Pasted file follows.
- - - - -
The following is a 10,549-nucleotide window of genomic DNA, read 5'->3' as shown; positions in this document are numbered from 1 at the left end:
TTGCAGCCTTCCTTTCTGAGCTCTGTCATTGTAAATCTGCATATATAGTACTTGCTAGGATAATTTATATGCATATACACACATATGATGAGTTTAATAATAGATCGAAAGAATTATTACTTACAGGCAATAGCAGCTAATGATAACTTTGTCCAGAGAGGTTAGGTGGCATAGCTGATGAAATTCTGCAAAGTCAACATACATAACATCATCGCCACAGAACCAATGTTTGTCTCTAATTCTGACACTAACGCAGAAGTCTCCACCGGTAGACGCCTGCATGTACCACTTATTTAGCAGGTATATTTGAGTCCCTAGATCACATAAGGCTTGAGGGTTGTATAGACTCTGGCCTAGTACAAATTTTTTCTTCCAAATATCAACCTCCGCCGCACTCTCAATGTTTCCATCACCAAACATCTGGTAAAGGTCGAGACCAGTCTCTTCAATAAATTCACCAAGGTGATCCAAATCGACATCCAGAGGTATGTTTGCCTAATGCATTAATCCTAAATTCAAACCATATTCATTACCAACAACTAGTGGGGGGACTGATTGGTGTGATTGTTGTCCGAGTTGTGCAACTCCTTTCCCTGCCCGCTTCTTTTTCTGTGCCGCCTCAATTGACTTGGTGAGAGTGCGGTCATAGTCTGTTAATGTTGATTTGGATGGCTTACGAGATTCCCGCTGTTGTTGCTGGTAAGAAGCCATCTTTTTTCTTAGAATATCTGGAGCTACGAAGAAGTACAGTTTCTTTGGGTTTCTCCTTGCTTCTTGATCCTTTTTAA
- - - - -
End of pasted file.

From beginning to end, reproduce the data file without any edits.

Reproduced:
The following is a 10,549-nucleotide window of genomic DNA, read 5'->3' as shown; positions in this document are numbered from 1 at the left end:
TTGCAGCCTTCCTTTCTGAGCTCTGTCATTGTAAATCTGCATATATAGTACTTGCTAGGATAATTTATATGCATATACACACATATGATGAGTTTAATAATAGATCGAAAGAATTATTACTTACAGGCAATAGCAGCTAATGATAACTTTGTCCAGAGAGGTTAGGTGGCATAGCTGATGAAATTCTGCAAAGTCAACATACATAACATCATCGCCACAGAACCAATGTTTGTCTCTAATTCTGACACTAACGCAGAAGTCTCCACCGGTAGACGCCTGCATGTACCACTTATTTAGCAGGTATATTTGAGTCCCTAGATCACATAAGGCTTGAGGGTTGTATAGACTCTGGCCTAGTACAAATTTTTTCTTCCAAATATCAACCTCCGCCGCACTCTCAATGTTTCCATCACCAAACATCTGGTAAAGGTCGAGACCAGTCTCTTCAATAAATTCACCAAGGTGATCCAAATCGACATCCAGAGGTATGTTTGCCTAATGCATTAATCCTAAATTCAAACCATATTCATTACCAACAACTAGTGGGGGGACTGATTGGTGTGATTGTTGTCCGAGTTGTGCAACTCCTTTCCCTGCCCGCTTCTTTTTCTGTGCCGCCTCAATTGACTTGGTGAGAGTGCGGTCATAGTCTGTTAATGTTGATTTGGATGGCTTACGAGATTCCCGCTGTTGTTGCTGGTAAGAAGCCATCTTTTTTCTTAGAATATCTGGAGCTACGAAGAAGTACAGTTTCTTTGGGTTTCTCCTTGCTTCTTGATCCTTTTTAA